As many campuses across North America are poised to reopen for the first time in months during the fall semester, backlogged access control projects are coming to the forefront. Recently, dormakaba USA sponsored a roundtable discussion for Security Info Watch featuring industry professionals including Stephen Fisher, Convergint’s Business Development Manager for SLED. Also included in the discussion were Jeremy Robin, Star Asset Security’s DFW Branch General Manager, and Ben Smith, dormakaba’s Senior Manager of Vertical Markets Government & Education. Together, the group of industry experts discussed technologies and trends that are influencing all stakeholders in campus access control.
Read the full article here to learn more about integrating new access control technologies in educational facilities.
Who are the key end-user stakeholders when it comes to campus access control?
“The K-12 environment varies in this regard depending on size, urban/rural geography, and the level of connected community; however, in most cases, we focus on these highly engaged stakeholders and influencers: CIO/CTO/IT Director, Facilities/Operations Director, Purchasing Director/Procurement Manager/Buyers”
~Stephen Fisher, SLED Business Development Manager, Convergint
What are the most important aspects of campus lockdown from a security integration perspective?
“The most important aspect of a lockdown is to minimize accessibility to rooms/buildings on campus, and secondarily, to be able to do so quickly and on an enterprise level, and tertiary, to be able to do so as part of a mass notification strategy.“
What role do wireless and keyless technologies play in a typical campus access control installation?
“Wireless and keyless technologies offer multiple advantages, including lower cost of entry to access control, remote management of systems, and lessened security maintenance.”
How do campus access control systems integrate with other preparedness systems?
“In the case of access control events integrated to other preparedness systems, it is vital to have defined escalation, open architecture, and well-documented processes that have been tested, practiced and are functional.”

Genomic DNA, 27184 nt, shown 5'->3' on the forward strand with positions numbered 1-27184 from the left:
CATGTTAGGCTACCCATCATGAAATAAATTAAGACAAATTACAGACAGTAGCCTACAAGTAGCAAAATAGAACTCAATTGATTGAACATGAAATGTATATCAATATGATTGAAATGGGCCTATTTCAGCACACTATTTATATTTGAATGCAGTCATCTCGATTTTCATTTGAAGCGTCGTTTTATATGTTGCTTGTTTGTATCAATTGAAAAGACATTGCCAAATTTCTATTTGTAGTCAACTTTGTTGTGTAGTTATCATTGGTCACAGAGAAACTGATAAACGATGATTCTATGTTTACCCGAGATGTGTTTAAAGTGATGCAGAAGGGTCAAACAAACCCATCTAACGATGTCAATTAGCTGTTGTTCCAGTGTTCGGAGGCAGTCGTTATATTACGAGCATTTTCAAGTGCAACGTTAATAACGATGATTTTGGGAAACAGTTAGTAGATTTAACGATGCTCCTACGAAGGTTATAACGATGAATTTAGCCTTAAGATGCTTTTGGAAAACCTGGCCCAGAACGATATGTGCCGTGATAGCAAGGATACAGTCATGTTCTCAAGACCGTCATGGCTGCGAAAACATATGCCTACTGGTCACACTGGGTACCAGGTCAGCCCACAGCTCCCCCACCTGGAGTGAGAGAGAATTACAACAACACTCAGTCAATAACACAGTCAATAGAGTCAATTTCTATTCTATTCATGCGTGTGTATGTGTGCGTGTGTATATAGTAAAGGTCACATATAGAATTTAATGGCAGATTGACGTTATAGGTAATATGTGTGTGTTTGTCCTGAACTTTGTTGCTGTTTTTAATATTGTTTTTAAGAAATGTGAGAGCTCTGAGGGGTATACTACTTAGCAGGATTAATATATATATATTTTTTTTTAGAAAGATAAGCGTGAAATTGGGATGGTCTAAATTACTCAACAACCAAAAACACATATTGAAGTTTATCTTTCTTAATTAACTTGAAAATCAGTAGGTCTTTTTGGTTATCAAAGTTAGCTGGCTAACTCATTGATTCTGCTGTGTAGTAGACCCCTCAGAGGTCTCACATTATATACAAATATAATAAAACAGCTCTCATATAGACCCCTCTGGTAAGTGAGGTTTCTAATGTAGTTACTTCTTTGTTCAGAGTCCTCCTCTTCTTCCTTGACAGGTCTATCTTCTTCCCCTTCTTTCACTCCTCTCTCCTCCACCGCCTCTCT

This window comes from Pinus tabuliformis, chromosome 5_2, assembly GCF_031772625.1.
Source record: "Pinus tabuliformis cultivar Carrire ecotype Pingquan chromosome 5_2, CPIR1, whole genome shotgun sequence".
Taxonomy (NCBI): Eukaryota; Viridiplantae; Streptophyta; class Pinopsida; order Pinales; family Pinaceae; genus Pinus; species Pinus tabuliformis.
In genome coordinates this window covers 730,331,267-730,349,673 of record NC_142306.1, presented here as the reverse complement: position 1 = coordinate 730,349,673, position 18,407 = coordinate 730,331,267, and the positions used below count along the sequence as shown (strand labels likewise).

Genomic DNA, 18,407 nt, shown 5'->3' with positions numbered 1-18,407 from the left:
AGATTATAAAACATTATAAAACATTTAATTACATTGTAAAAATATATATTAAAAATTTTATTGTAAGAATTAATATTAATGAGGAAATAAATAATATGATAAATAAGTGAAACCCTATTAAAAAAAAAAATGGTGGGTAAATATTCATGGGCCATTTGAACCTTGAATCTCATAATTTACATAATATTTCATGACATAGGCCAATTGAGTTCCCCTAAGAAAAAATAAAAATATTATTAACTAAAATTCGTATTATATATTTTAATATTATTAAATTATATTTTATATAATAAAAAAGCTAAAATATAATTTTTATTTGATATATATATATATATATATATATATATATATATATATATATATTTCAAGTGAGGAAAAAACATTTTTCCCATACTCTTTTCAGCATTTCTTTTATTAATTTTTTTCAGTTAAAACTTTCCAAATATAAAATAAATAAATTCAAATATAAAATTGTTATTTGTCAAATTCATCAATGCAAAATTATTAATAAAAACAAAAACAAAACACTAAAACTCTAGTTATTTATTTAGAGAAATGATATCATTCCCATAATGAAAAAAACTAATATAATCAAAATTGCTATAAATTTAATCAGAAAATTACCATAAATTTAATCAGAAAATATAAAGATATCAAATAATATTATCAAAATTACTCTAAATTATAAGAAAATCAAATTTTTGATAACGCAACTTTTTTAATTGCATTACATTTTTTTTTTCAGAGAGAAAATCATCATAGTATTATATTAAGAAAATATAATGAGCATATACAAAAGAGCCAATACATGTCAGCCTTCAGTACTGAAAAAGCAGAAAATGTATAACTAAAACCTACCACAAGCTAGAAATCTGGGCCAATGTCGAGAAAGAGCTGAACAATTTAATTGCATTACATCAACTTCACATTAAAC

How have mobile credentials changed the campus security paradigm?
“Mobile credentials have been part of the access control conversation now for years; however, we have seen little groundswell of adoption across the K-12 market. The idea makes sense and the logic behind ‘you always have your phone with you’ has weight, but we have yet to see this on large scale.”
About Stephen Fisher
Steve has been serving the public sector market(s) for over 20 years with emphasis on physical security solutions and technologies, strategy, planning and connecting thought leaders for collaboration and best practice. He has been instrumental in the growth of public and private/small and large organizations. His unique leadership style brings together the full suite of companies, colleagues, partners, influencers and stakeholders to collaborate and realize potential. Currently, Steve serves the Western United States with SLED (State, County, City, University, K-12, UL2050 Defense Contractors) vertical market Business Development programs at Convergint – Sales Strategy, Marketing, Resource Alignment, Contract Vehicles, Manufacturer Partnerships and Colleague Collaboration. Steve is a key liaison to the Convergint SLED Team, Advanced Solutions Teams for Public Transportation and Smart Cities, the full array of SLED Team resources for Procurement avenues and Convergint Technology Centers throughout the West. He is called upon for making things happen, getting things done and driving positive energy into the process. Steve holds a Bachelor’s Degree from Elon College in Corporate Communications and has completed studies at the University of Denver in support of Masters in Applied Communications.